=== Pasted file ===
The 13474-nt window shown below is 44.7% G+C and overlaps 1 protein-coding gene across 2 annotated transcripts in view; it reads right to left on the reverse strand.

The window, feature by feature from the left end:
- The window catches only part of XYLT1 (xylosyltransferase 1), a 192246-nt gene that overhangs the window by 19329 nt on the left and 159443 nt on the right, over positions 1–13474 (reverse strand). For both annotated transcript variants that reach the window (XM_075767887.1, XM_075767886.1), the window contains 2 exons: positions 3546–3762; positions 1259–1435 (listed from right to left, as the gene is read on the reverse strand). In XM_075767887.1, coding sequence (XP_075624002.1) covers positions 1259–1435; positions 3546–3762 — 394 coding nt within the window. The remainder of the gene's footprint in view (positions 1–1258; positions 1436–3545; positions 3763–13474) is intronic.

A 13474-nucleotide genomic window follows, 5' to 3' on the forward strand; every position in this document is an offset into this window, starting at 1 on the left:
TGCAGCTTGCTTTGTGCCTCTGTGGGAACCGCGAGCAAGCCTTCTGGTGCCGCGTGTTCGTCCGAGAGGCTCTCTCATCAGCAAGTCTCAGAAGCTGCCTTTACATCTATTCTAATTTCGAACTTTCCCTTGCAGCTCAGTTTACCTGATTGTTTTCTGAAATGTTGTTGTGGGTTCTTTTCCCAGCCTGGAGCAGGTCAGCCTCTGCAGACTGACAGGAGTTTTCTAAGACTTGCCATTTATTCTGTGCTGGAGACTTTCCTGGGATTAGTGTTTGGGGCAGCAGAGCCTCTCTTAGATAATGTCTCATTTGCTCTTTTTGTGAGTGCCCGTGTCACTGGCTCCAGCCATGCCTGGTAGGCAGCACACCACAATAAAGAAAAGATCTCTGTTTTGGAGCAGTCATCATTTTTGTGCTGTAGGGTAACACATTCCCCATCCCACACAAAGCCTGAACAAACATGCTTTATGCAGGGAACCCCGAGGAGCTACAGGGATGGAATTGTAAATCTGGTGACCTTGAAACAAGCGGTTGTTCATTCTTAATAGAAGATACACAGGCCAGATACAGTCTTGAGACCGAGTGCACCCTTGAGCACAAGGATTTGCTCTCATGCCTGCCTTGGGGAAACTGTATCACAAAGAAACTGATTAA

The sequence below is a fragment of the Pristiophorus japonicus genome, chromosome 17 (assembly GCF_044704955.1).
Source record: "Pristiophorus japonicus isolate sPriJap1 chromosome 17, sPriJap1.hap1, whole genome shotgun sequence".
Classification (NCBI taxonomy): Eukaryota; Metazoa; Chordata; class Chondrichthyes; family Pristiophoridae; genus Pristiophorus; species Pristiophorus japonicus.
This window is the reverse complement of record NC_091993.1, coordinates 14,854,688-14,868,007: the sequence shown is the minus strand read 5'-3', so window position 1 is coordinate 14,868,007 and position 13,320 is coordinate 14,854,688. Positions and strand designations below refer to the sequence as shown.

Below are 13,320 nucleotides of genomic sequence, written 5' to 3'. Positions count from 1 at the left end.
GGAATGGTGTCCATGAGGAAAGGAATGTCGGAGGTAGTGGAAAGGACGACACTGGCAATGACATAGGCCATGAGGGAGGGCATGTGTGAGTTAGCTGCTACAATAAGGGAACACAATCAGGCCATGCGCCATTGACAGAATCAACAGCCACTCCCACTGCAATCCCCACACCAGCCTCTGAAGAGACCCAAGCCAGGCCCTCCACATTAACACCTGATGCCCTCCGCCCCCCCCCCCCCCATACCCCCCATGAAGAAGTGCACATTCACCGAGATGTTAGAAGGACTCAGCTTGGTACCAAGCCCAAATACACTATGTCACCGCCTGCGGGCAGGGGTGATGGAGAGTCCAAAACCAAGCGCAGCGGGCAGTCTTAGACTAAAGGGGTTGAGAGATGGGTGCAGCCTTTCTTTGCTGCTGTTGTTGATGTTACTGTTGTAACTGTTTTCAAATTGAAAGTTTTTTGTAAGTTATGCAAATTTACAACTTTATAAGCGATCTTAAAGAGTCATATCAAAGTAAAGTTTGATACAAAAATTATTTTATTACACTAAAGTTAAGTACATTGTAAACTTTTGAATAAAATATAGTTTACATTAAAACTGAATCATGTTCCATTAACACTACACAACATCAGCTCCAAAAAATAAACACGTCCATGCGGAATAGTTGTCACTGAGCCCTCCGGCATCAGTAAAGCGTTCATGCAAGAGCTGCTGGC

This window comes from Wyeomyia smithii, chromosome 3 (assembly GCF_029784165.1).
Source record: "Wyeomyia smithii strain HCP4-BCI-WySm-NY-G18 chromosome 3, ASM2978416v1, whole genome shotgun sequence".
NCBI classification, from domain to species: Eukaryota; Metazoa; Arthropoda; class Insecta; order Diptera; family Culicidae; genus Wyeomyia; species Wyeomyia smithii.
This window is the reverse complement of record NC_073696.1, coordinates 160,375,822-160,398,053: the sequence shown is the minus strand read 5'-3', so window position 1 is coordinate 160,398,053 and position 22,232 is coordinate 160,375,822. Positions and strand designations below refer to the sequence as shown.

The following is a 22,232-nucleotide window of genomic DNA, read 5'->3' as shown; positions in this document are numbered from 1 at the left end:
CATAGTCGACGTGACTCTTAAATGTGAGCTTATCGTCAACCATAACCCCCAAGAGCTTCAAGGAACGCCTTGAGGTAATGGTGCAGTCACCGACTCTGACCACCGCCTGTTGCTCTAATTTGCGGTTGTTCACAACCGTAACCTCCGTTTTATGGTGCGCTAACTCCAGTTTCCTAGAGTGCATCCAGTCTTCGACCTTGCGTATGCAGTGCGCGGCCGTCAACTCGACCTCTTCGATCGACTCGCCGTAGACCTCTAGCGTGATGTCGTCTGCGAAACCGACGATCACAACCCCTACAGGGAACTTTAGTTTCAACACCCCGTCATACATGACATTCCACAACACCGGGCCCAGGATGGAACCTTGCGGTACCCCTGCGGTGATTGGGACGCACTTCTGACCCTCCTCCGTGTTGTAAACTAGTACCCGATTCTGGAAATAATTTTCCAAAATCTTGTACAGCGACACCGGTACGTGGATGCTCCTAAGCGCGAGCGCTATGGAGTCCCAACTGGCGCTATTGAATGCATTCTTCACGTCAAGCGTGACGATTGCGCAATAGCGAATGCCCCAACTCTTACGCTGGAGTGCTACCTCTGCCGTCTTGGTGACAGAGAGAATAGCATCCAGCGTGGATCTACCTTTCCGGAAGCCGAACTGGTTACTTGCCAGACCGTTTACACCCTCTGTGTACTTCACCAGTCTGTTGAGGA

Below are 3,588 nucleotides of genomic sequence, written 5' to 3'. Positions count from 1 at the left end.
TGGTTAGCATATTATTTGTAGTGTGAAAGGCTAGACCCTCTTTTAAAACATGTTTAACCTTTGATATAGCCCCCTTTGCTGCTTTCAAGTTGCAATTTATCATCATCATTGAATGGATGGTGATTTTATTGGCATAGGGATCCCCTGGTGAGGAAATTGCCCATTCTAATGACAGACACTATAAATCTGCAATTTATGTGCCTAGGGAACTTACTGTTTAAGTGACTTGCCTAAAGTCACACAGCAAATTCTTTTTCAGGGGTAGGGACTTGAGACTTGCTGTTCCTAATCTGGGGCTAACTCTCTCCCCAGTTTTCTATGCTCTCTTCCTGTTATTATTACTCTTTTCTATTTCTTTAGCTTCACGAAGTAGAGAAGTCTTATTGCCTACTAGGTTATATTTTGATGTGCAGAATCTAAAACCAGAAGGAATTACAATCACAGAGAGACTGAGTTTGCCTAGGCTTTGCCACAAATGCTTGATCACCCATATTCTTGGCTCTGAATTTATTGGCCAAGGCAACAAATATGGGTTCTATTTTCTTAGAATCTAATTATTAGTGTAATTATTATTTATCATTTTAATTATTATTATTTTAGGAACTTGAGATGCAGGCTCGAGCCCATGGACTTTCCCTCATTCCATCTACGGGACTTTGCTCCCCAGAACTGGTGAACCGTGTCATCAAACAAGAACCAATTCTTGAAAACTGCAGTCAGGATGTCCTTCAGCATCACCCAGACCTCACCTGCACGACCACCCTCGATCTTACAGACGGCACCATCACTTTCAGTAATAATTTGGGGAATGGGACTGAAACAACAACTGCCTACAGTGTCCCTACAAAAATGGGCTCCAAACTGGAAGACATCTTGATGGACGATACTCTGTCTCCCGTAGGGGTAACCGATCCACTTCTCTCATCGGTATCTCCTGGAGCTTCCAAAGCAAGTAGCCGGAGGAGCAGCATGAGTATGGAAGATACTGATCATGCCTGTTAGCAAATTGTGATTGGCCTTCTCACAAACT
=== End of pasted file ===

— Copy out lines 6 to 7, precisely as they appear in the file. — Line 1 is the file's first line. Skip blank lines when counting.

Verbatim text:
The sequence below is a fragment of the Pristiophorus japonicus genome, chromosome 17 (assembly GCF_044704955.1).
Source record: "Pristiophorus japonicus isolate sPriJap1 chromosome 17, sPriJap1.hap1, whole genome shotgun sequence".